There is a lot of talk in the state Legislature these days about taxes — from tax hikes on marijuana and new taxes for improved transportation to reduced taxes on business personal property and even eliminating taxes on some personal hygiene products.
However, lawmakers may want to add one more tax-related issue to this robust debate — a re-examination of rules that would make the Department of Revenue privy to the personal online shopping habits of Coloradans.
Six years ago, state lawmakers addressed the internet sales tax issue through legislation. It was a fatally flawed law, aimed at increasing collection of sales and use taxes for purchases made online or through catalogs. Lurking in that bill was a dangerous intrusion into the private lives of Colorado citizens.
The U.S. Constitution and Supreme Court precedent protect Indiana’s businesses from the scourge of Chicago and New York tax collectors.
Today, Indiana businesses, whether selling online, over the phone or via catalog, only must collect sales taxes for purchases to Indiana consumers. The businesses only must file taxes with the Indiana tax collectors and face audits from Indiana auditors.
As a result, Indiana’s main street businesses, such as Burton’s Maple Syrup in Medora, easily can use the Internet to reach customers across the country.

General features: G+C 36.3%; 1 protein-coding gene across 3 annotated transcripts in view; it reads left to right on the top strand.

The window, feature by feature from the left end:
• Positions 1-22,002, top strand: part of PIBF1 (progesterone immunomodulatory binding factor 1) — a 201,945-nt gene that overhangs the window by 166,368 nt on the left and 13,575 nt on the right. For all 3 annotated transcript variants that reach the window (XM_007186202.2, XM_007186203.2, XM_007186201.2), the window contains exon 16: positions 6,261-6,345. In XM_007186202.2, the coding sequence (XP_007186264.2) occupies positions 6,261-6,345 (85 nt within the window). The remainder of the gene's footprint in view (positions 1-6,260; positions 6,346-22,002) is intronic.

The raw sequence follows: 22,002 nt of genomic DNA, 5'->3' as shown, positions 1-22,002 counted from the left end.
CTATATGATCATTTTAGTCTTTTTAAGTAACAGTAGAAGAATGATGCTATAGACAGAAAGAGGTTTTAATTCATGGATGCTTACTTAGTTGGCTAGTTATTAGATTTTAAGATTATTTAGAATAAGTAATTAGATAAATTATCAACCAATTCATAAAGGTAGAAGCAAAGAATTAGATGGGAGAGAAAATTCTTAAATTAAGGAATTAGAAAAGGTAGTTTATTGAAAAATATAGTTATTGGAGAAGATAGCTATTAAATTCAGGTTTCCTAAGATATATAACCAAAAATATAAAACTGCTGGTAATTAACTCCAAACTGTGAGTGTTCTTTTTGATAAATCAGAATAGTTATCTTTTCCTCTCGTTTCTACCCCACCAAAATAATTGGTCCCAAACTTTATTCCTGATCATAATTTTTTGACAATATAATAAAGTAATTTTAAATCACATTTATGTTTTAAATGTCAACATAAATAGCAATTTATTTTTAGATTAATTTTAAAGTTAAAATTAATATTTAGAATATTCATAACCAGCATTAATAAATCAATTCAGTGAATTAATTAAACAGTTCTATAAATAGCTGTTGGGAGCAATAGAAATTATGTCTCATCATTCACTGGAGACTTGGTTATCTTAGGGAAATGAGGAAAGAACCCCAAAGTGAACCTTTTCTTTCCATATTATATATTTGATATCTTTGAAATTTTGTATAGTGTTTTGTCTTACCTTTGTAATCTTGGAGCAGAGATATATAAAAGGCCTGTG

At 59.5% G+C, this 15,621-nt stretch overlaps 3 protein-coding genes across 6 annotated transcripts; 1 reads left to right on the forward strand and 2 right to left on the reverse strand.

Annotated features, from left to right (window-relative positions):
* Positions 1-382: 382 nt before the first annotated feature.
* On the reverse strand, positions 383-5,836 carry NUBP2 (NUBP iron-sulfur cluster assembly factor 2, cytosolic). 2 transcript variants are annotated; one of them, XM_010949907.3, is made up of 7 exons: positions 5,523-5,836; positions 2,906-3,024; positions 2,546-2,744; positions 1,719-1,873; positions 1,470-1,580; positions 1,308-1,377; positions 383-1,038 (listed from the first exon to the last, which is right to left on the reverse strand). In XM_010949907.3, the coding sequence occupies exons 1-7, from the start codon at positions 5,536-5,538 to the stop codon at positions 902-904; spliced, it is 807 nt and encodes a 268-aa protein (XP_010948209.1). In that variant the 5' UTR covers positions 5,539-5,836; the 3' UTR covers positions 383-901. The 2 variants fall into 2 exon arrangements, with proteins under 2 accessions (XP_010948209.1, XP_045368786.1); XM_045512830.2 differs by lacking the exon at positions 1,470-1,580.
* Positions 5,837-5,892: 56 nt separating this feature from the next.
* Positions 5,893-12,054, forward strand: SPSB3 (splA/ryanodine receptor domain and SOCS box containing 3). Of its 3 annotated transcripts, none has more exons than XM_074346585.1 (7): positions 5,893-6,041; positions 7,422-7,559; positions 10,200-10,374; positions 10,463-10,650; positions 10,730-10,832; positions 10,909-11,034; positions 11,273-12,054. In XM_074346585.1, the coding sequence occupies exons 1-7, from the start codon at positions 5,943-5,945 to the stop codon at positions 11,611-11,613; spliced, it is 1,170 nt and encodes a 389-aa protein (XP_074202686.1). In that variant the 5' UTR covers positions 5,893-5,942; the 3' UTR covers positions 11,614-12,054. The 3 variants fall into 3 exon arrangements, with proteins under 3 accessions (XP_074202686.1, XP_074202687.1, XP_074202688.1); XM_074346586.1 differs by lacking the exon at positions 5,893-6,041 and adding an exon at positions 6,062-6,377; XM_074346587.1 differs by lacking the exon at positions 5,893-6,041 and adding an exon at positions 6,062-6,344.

But it appears some lawmakers in Indianapolis are prepared to upend these protections and expose Indiana businesses to tax collectors from across the country.
By Jonathan Johnson, Chairman of the Board of Overstock.com
Utah’s Gov. Gary Herbert and other internet tax proponents proclaim Utah’s uncollected e-commerce sales tax has reached $200 million a year. It’s a large number. And it’s largely wrong.
Supposedly, the shortfall results from out-of-state e-commerce retailers not collecting Utah sales taxes. But is $200 million the number right? It doesn’t seem to add up.
Here’s a back-of-the-envelope calculation of all 2016 e-commerce sales taxes due in Utah:
• The 2016 total U.S. retail e-commerce is $392 billion (estimates from Internet Retailer and eMarketer).
• Utah’s e-commerce visit share is 0.84 percent, based on the assumption e-commerce sales are proportionate to visits (Source: Hitwise and Connexity); coincidentally, that figure approximates Utah’s population proportion of about 0.9 percent.
• The average Utah sales tax rate is 6.53 percent (https://www.salestaxhandbook.com/utah).
• Therefore, Utah’s total e-commerce sales tax due — collected or not — would be $215 million: ($392 billion x .0084) x 0.0653 = $215 million.
If this calculation is correct, then either Utah is not collecting more than 90 percent of its e-commerce sales taxes, or the governor’s $200 million figure is wrong
Part 1: We’re losing the battle for online taxes and consumer privacy
Part 2: The ongoing war for privacy and security in the cloud
Part 3: How much online freedom did you lose in 2016?